This past weekend, Rutgers hosted both the annual Rutgers Day festivities along with an APA day for incoming freshmen. Visitors to the College Avenue campus were exposed to the sight of heavy construction along Seminary Place and Lot 8. These projects are a sign of progress for a campus that has not seen improvements since 1961. However, Rutgers has an opportunity to seize the momentum and continue the redevelopment of College Avenue to make it not only look the part as the state university of New Jersey, but to also bring together the students and surrounding community in a sustainable manner. Ideally, emphasis could be placed upon the River Dorms and Deiner Park which are in dire need of a makeover.
Deiner Park is currently underutilized
One of the River Dorms, Campbell Hall
Redesigning the River Dorm area is a complex process that encompasses many different elements. First and foremost, the buildings replacing the existing dorms will need to serve a variety of uses. This is important because it reduces the need to create other buildings (which can lead to sprawl) and helps give the area a more ‘central’ feel that will facilitate foot traffic. Next, a redesign should be focused on creating retail space on the ground floor of the new buildings. The retail space will serve as an extension to the vibrant downtown of New Brunswick and will benefit local businesses through more patrons. In addition to offering the necessary space for residents of the new River Dorms (ideally a diversified group), the redesign will feature a large green space that takes advantage of the proximity to the Raritan River. In much the same way that Central Park serves as a connection to nature within the city, the emphasis on the river will offer a space for peace and relaxation.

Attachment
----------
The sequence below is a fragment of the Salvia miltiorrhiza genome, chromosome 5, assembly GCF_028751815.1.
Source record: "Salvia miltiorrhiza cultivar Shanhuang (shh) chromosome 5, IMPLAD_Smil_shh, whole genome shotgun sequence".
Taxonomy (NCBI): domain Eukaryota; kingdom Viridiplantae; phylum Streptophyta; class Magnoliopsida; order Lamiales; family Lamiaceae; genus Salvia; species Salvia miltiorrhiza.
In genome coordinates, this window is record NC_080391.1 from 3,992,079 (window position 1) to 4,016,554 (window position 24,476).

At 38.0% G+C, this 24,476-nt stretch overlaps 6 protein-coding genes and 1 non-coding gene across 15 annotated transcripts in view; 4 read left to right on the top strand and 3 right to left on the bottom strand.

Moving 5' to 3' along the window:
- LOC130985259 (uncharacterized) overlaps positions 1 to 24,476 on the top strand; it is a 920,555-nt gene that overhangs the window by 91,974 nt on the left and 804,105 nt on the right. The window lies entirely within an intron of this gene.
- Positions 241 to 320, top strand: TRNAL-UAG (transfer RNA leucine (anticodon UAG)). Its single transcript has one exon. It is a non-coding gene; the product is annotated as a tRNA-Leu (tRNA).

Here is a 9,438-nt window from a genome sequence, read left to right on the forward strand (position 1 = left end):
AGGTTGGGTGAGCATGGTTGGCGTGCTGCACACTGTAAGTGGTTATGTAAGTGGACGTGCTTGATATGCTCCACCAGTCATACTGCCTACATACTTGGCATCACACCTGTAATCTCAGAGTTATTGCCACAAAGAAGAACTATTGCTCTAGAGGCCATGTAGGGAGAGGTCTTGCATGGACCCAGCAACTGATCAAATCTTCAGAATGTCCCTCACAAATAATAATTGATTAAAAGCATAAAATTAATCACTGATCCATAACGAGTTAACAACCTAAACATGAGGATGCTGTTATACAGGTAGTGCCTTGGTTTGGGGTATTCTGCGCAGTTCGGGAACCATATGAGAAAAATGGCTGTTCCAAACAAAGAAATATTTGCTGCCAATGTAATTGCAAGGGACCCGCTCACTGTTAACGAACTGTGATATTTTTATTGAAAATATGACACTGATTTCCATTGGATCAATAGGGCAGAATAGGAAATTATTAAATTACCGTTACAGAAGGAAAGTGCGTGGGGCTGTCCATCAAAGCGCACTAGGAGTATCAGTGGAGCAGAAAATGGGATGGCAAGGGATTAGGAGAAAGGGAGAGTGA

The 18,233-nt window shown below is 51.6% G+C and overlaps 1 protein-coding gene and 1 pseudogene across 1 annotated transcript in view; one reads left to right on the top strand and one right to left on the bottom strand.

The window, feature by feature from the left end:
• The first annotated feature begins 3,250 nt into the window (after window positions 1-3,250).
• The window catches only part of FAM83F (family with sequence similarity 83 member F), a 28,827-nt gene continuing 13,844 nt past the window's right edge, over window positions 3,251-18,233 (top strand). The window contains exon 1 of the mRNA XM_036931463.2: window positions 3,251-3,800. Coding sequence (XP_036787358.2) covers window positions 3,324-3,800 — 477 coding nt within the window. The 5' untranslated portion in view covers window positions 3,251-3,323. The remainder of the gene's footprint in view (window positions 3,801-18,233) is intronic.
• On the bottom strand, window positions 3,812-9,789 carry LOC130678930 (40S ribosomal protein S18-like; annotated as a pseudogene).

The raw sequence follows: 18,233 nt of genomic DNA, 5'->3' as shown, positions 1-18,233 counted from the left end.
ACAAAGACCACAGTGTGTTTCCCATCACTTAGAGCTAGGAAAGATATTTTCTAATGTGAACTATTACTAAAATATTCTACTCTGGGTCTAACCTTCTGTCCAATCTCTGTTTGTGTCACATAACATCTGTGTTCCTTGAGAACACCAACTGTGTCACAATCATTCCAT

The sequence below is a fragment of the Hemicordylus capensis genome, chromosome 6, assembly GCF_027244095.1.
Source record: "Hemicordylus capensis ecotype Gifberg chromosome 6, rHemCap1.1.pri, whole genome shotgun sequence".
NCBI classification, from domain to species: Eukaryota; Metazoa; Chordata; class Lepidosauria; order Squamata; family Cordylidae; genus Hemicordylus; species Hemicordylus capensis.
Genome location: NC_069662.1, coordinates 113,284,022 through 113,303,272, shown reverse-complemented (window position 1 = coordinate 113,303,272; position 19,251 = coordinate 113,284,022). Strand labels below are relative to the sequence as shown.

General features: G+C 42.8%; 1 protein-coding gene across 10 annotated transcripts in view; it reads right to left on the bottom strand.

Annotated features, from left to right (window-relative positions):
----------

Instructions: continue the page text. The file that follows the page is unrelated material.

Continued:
The Gulch in Nashville, TN offers an example of a walkable and vibrant downtown
By incorporating elements of smart growth in a potential redesign of the River Dorms and Deiner Park, a more centralized and walkable area can be created along George Street. This project will connect downtown New Brunswick with the University and make a cohesive environment that is attractive for all members of the community. The mixed use buildings that will replace the current River Dorms will offer retail space on the bottom that can also be filled by cafes and restaurants (similar to Henry’s Diner). By adding additional food options for the community to take advantage of, this redevelopment will increase diversity and accessibility of healthy food. Finally, the mixed residents (students, families, working professionals, and others) will create a more heterogeneous community that can fully take advantage of the buildings and resources instead of only during the academic year.
While I realize how ambitious such a plan appears to be, I think that the current construction and attention paid to the College Avenue campus offers positive momentum to support an additional project. The suggestions laid out for a redesign of the River Dorm and Deiner Park area realize the necessity to create a sustainable environment and the potential opportunities available to both the University and surrounding community.